like them?

    After all the screaming and crying foul of many in here I'd bet that within 4 years or so - say fall
    2008 - most of you will have upgraded to the electronic shifting and be wishing you started using it
    in 2004 like me!!!

    ><< Could this be lighter than full mechanical?
    >
    >Mostly carbon front and rear der and w/o the shift guts and cables/housing, they say it is.....
     
  9. [email protected] wrote:
    > I'm not buying it for the weight savings, its the tech factor that I'm getting it for. Electronic
    > is the wave of the future. Just the idea that my bike still needs human power to move things
    > makes me ill.

    Nice troll, get a car if human power offends you.

    Are you using power-assist bicycle brakes, or are you satisfied with hydraulics, or are you still
    using those antiquated cable things?

    > I want to push a button. No one drives cars like the Flintstones do so why should we ride bikes
    > like them?

    > After all the screaming and crying foul of many in here I'd bet that within 4 years or so - say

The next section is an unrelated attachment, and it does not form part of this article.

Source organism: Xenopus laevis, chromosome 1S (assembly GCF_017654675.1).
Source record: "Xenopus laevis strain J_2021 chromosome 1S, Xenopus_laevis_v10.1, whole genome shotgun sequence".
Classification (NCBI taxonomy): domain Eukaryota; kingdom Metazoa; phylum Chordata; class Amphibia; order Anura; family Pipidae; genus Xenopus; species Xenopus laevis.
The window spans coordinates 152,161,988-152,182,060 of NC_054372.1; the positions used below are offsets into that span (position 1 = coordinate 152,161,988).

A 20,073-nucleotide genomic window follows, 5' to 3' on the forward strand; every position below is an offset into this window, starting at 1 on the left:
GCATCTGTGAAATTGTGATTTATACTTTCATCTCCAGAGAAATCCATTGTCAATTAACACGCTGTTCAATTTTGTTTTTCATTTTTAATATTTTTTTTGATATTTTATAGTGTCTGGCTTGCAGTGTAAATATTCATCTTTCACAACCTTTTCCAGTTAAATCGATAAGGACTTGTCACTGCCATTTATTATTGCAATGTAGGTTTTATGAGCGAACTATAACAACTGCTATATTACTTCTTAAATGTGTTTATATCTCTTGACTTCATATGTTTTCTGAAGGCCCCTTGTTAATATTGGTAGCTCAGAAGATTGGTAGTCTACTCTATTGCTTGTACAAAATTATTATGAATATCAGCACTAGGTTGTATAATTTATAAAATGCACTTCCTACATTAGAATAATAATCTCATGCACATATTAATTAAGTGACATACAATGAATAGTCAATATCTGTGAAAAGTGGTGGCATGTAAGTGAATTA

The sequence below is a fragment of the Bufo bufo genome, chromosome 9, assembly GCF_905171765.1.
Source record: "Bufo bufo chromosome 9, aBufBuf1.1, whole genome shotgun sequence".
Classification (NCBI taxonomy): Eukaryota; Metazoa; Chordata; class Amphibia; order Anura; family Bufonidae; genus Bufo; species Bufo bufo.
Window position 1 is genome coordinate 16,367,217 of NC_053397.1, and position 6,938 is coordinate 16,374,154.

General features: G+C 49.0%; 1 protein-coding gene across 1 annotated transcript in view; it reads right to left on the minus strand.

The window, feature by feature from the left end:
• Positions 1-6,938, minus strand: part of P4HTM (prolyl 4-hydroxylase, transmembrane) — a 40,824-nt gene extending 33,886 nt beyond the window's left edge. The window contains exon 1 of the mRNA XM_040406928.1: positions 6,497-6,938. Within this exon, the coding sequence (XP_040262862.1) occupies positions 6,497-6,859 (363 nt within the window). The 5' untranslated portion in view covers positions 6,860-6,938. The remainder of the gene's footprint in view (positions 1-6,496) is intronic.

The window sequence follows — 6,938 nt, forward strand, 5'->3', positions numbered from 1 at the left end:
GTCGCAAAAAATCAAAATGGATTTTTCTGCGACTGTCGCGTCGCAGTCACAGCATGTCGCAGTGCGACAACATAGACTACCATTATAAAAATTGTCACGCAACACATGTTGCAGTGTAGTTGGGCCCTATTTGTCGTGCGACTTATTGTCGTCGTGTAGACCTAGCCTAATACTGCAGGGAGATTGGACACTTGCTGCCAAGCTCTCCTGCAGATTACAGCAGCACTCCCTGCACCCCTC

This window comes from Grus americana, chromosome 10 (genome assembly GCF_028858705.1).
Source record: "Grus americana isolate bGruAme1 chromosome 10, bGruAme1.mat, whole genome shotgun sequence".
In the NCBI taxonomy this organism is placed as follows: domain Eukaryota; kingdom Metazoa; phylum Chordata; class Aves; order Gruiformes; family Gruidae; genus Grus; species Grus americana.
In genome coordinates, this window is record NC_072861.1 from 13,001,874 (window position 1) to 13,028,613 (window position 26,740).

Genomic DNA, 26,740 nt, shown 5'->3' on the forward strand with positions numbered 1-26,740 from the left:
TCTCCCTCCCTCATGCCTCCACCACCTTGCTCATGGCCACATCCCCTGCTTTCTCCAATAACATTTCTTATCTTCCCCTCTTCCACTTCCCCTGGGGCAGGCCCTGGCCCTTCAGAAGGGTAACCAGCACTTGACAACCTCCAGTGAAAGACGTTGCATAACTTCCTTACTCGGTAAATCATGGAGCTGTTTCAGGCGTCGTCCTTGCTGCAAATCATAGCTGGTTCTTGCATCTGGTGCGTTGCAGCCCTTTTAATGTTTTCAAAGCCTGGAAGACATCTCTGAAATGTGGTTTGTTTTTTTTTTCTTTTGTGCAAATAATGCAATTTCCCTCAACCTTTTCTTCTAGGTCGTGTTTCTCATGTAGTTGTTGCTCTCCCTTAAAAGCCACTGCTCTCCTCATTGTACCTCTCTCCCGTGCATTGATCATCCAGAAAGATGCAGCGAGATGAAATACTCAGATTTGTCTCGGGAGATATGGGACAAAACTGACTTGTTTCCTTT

> fall 2008 - most of you will have upgraded to the electronic shifting and be wishing you started
    > using it in 2004 like me!!!

    I'm waiting for the electromechanical (this shifting stuff is electromechanical, not electronic)
    Campy off road singlespeed gruppo before switching. Until 2008, shut up, have fun, and ride bike.
     
  10. Well don't forget the disc brakes while you're getting all teched-out. ;-)

    Saw someone at a Knoxville TN roadrace this weekend on what appeared to be a new Litespeed Vortex,
    save no decals and sporting front and rear disc brakes; frame mounts and all.

    SB

    <[email protected]> wrote in message news:[email protected]...
    > I'm not buying it for the weight savings, its the tech factor that I'm getting it for. Electronic
    > is the wave of the future. Just the idea that my bike still needs human power to move things makes
    > me ill. I want to push a button. No one drives cars like the Flintstones do so why should we ride
    > bikes like them?
    >
    > After all the screaming and crying foul of many in here I'd bet that within 4 years or so - say
    > fall 2008 - most of you will have upgraded to the electronic shifting and be wishing you started
    > using it in 2004 like me!!!
    >
    > ><< Could this be lighter than full mechanical?
    > >
    > >Mostly carbon front and rear der and w/o the shift guts and
    cables/housing,
    > >they say it is.....
     
  11. "Steve Blankenship" <[email protected]> wrote in message
    news:<[email protected]>...
    > Well don't forget the disc brakes while you're getting all teched-out. ;-)
    >
    > Saw someone at a Knoxville TN roadrace this weekend on what appeared to be a new Litespeed Vortex,